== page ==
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Early New England: A Covenanted Society.

Early New England: A Covenanted Society. By David A. Weir. Grand Rapids, Mich.: Eerdmans, 2005. xviii + 460 pp. $34.00 paper.

In 1935 Perry Miller identified the covenant idea as "the marrow of Puritan divinity" in his now famous essay by the same name ("The Marrow of Puritan Divinity," in Errand Into the Wilderness [Cambridge, Mass.: Harvard University Press, 1956], 48-98). Several years later, in the first volume of The New England Mind, he described in greater detail how a series of interlocking covenants unified theology and society in Puritan New England (The New England Mind: The Seventeenth Century [Cambridge, Mass.: Harvard University Press, 1939], 365-491). Since this time, the covenant idea has become a permanent element of American Puritan studies, spawning a vast literature that first amplified and then criticized Miller's analysis. Early New England: A Covenanted Society is a welcome addition to this literature. Although admitting, as has become common, that Miller's work was "deeply flawed," David A. Weir identifies as one of the central aims of his study to explore how "the covenants, both church and civil, relate to the account of Puritan covenant theology articulated most famously by Perry Miller" (148, 2). Weir never directly answers this question, but through painstaking analysis of a wide variety of covenant texts he addresses a number of other interesting issues.

Early New England: A Covenanted Society is the second volume in what Weir projects to "be a series on the importance of the theme of covenant in early modern European and colonial American history" (The Origins of the Federal Theology in Sixteenth-Century Reformation Thought [Oxford: Oxford University Press, 1990], vii). It has, however, a very different focus and aim from his first book, which analyzed the foundational role of the covenant of works in early modern Reformed theology. The difference lies primarily not in Weir's movement from the European to the colonial American covenant tradition but in a methodological shift, from theological to textual analysis. In researching Early New England: A Covenanted Society, Weir "systematically examined the formation of every civil and religious institution founded in New England before 1708 for which evidence is extant," and "developed an unpublished collection of copies of the surviving covenant documents--both civil and ecclesiastical--of seventeenth-century New England" (3). This collection of covenant texts, which Weir helpfully catalogues in an extensive appendix, comprises the documentary foundation of the book. Instead of analyzing the theological treatises of Puritan divines, the dominant approach to covenant studies since Miller, Weir takes the covenant texts themselves as a lens through which to view the interrelation between religion and civil society in Puritan New England.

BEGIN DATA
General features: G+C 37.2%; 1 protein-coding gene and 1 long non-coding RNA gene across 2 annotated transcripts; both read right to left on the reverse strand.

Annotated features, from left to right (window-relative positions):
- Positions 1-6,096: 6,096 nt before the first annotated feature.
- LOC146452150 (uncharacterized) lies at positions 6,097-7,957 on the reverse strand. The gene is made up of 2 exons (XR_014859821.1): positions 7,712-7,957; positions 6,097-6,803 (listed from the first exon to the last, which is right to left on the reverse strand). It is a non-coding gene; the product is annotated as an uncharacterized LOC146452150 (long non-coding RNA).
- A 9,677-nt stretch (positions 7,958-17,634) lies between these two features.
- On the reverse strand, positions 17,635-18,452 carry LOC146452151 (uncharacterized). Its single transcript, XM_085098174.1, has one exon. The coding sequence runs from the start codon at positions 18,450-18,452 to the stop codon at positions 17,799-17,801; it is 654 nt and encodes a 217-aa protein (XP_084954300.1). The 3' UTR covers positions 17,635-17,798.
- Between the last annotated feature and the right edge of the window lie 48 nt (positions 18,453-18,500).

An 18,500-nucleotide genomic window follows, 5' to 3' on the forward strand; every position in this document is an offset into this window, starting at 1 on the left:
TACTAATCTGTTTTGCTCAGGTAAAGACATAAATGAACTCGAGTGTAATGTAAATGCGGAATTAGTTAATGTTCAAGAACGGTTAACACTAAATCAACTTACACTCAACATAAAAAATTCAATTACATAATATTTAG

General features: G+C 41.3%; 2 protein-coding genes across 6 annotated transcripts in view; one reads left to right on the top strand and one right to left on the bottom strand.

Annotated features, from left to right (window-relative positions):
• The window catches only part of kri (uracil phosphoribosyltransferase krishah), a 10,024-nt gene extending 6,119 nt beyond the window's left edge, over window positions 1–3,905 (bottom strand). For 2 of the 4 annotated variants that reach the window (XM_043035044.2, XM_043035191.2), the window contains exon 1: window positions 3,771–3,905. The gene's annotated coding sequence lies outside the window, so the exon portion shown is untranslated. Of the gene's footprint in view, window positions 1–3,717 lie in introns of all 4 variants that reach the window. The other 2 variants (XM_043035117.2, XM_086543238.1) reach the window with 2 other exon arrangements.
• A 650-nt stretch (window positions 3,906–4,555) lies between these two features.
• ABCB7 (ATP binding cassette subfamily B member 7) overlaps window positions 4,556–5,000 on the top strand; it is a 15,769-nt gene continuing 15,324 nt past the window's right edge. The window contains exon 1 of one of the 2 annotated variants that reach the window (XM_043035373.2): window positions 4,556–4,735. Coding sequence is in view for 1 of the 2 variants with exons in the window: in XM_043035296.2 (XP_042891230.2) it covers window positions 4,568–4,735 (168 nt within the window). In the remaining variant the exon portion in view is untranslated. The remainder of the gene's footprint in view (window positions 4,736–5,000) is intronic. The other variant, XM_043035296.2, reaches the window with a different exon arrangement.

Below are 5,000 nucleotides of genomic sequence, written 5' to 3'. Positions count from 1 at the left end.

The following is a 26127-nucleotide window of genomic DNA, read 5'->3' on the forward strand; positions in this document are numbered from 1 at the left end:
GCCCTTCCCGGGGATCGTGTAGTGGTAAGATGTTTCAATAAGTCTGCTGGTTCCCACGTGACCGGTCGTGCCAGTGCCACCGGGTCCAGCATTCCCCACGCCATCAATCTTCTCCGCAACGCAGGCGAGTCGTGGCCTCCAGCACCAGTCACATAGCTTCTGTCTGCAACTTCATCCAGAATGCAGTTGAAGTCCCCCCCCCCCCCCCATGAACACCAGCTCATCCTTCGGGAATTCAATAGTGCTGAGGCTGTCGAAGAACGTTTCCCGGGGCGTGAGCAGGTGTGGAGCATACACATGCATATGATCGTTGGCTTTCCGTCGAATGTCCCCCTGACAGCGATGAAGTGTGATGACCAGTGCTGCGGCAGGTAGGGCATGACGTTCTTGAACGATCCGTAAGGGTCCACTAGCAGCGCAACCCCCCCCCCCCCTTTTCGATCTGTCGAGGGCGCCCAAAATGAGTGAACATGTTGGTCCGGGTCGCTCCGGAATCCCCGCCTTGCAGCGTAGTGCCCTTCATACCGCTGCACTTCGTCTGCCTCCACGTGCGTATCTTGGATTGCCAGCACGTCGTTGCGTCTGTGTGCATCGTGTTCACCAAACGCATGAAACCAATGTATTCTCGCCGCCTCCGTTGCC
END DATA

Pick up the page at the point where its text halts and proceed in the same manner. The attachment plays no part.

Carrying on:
The book first considers the various types of civil covenant, which Weir defines as "a document that legally established a civil government at either the local or colonial level" (26). This section discusses both the charters and patents that established the New England plantations and colonies and the local combinations that defined the powers and responsibilities of colonial and town governments. The second section of the book considers church covenants, which were documents signed by the foundational members of a newly gathered congregation, although it also includes a chapter on confessions of faith typically written after the foundational process. Weir's analysis of these texts focuses on the issue of change over time. His central thesis "is that the content of the early New England church and civil covenants reflected a counterpoint of unity and diversity over the seventeenth century" (3-4). After the Restoration, as civil covenants became more uniform in content and style, church covenants, which initially followed a "covenant formula," became more diverse. As part of the increasing Anglicization of New England society in this period, the Crown exercised more control over colonial governments, resulting in more standardized civil covenants and more tolerant religious establishments.